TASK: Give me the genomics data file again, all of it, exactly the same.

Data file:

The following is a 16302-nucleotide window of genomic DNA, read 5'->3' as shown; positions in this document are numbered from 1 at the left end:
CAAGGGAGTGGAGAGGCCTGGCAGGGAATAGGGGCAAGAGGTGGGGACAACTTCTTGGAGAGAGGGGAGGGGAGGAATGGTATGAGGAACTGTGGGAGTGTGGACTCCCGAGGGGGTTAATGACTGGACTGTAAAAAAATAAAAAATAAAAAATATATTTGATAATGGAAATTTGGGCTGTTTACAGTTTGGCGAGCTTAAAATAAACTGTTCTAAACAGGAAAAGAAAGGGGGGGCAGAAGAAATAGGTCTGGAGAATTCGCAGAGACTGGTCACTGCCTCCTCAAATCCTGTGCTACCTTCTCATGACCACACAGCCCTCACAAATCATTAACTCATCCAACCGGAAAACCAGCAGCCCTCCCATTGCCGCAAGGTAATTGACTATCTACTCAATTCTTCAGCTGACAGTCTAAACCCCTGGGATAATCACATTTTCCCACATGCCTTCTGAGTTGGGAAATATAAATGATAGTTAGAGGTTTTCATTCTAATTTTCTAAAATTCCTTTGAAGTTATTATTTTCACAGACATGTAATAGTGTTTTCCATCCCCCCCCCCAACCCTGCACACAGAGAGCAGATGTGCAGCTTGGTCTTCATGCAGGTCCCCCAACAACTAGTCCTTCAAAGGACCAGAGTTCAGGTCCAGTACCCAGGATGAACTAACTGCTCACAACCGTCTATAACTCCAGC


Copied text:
The following is a 16302-nucleotide window of genomic DNA, read 5'->3' as shown; positions in this document are numbered from 1 at the left end:
CAAGGGAGTGGAGAGGCCTGGCAGGGAATAGGGGCAAGAGGTGGGGACAACTTCTTGGAGAGAGGGGAGGGGAGGAATGGTATGAGGAACTGTGGGAGTGTGGACTCCCGAGGGGGTTAATGACTGGACTGTAAAAAAATAAAAAATAAAAAATATATTTGATAATGGAAATTTGGGCTGTTTACAGTTTGGCGAGCTTAAAATAAACTGTTCTAAACAGGAAAAGAAAGGGGGGGCAGAAGAAATAGGTCTGGAGAATTCGCAGAGACTGGTCACTGCCTCCTCAAATCCTGTGCTACCTTCTCATGACCACACAGCCCTCACAAATCATTAACTCATCCAACCGGAAAACCAGCAGCCCTCCCATTGCCGCAAGGTAATTGACTATCTACTCAATTCTTCAGCTGACAGTCTAAACCCCTGGGATAATCACATTTTCCCACATGCCTTCTGAGTTGGGAAATATAAATGATAGTTAGAGGTTTTCATTCTAATTTTCTAAAATTCCTTTGAAGTTATTATTTTCACAGACATGTAATAGTGTTTTCCATCCCCCCCCCCAACCCTGCACACAGAGAGCAGATGTGCAGCTTGGTCTTCATGCAGGTCCCCCAACAACTAGTCCTTCAAAGGACCAGAGTTCAGGTCCAGTACCCAGGATGAACTAACTGCTCACAACCGTCTATAACTCCAGC